In the present  case,  there

   is an apparent discrepancy in the confession statement of Sanjay and  the

   same is a glaring one as he has named different accomplices in  the  same

   crime  in  his  two  confessional   statements.   

Furthermore,   Sanjay’s

   confessional statements only connect him to the car and the  Kirpan,  his

   statement that the accused  appellants  took  the  wrist  watch  and  the

   briefcase in the absence of other evidence except  the  recovery  of  the

   same does not establish that anything  beyond  the  fact  that  they  may

   possess stolen goods. 

In no manner does the later statement  of  the  co-

   accused supports  that  the  accused  appellants  were  involved  in  the

   commission of murder. 

In the case of Pancho vs. State of Haryana  (supra)

   this Court did not convict  the  accused  Pancho  on  the  basis  of  the

   confession statement of the co-accused in the  absence  of  other  cogent

   evidence, inspite of the  belated  recovery  of  the  alleged  weapon  of

   murder.

 

The objects which were

   recovered were two common articles,  not holding much value and  it  does

   not seem rational that any accused would keep  such  incriminating  items

   connecting themselves to a crime with them in their house. 

Regarding  the

   recovery of the wrist watch from Badal and its identification  by  Shanti

   Devi PW7, we concur with the opinion of the  Trial  Court.  The  relevant

   extract of the judgment of the trial court is reproduced hereunder:

 

      “She further stated that she saw the wristwatch  Ex.P2 in  the  Police

      Station on 13.4.1997 and she identified the  watch  because  alphabets

      VPS were written  on the watch. This statement of PW7 does not inspire

      confidence because it does not appeal to the  common  sense  that  the

      wrist watch which was allegedly purchased in the year 1971 at the time

      of marriage of the deceased, could not carry the writing of  alphabets

      VPS thereon uptil 1997. Otherwise also, it  does  not  appeal  to  the

      common sense that a person would write any word on the wrist watch  to

      connect him in this fashion.  If these alphabets would  have  actually

      been written on the wrist  watch,  the  complainant  would  have  also

      mentioned this fact in the FIR because complainant was none  else  but

      the real brother of the deceased”

 

=

 

 Thus, we find many loopholes in the case of the prosecution and  grounds

   on which the High Court has convicted the accused  appellants.  

We  would

   refer to the  decision  of  this  Court  in  Munish  Mubar  v.  State  of

   Haryana[8] wherein Dr. Justice Chauhan  has  very  aptly  and  succinctly

   stated the following:

 

      “The circumstantial evidence is a close companion of  factual  matrix,

      creating a fine network through which there can be no escape  for  the

      accused, primarily because the said facts, when taken as a  whole,  do

      not permit us to arrive at any other inference but one indicating  the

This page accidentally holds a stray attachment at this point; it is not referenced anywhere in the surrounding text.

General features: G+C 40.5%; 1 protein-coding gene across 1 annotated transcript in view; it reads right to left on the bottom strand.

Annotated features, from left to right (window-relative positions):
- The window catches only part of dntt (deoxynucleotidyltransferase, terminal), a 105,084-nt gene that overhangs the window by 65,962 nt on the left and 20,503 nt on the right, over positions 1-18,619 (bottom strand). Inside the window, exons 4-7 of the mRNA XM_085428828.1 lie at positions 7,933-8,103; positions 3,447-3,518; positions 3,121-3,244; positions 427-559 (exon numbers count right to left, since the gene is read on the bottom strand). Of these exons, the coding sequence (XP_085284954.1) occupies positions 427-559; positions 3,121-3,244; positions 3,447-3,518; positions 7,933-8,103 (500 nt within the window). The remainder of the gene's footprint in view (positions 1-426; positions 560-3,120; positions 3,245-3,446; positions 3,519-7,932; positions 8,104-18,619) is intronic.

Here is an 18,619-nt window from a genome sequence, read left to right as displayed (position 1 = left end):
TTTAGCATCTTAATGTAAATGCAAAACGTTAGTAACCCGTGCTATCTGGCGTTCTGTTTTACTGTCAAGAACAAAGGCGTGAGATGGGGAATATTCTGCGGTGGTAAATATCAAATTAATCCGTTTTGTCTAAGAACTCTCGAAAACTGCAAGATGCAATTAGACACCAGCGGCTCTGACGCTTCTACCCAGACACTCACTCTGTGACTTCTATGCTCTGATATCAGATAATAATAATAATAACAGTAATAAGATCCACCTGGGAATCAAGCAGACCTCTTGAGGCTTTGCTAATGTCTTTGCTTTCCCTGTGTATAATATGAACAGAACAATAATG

guilt of the accused.”

 

A court has to examine the entire evidence in  its  entirety  especially  in

case of circumstantial evidence and ensure that  the  only  inference  drawn

from the evidence is the guilt of the accused. 

If more  than  one  inference

can be drawn then the accused must have the benefit of doubt as  it  is  not

the court’s job to assume and only when guilt  beyond  reasonable  doubt  is

proved then it is fair to record conviction.

 

17. In case of circumstantial evidence, each  circumstance  must  be  proved

   beyond reasonable doubt by independent evidence, and the circumstances so

   proved must form a complete chain without giving any chance of surmise or

   conjecture and must also be consistent with the  guilt  of  the  accused.

   

None of the circumstances relied upon by the prosecution and accepted  by

   the High Court can be said to be the probability of the appellants’ guilt

   or involvement in the commission of the crime.

 

18. Therefore, for the reasons recorded hereinabove, the judgment and  order

   of the High Court is set aside; the appeals are allowed and  the  accused

   are acquitted forthwith. 

The appellant in Criminal Appeal No.703/2011  is

   already out on bail granted by this  Court;  the  appellant  in  Criminal

   Appeal No.1410/2010 is directed to be set at liberty  forthwith,  if  not

   required in any other case.

2014(May. Part) http://judis.nic.in/supremecourt/filename=41532

 

CHANDRAMAULI KR. PRASAD, PINAKI CHANDRA GHOSE

Reportable
IN THE SUPREME COURT OF INDIA
CRIMINAL APPELLATE JURISDICTION
CRIMINAL APPEAL NO. 1410 of 2010
Dhan Raj @ Dhand … Appellant
versus
State of Haryana
…Respondent
WITH

CRIMINAL APPEAL NO. 703 of 2011

Badal …
Appellant
versus

State of Haryana
…Respondent

 
J U D G M E N T

Pinaki Chandra Ghose, J.

1. These appeals arise from the impugned judgment of the High Court of
Punjab and Haryana wherein vide a common judgment dated February 26,
2010, the High Court disposed of Criminal Appeal No. 496-DB of 1999,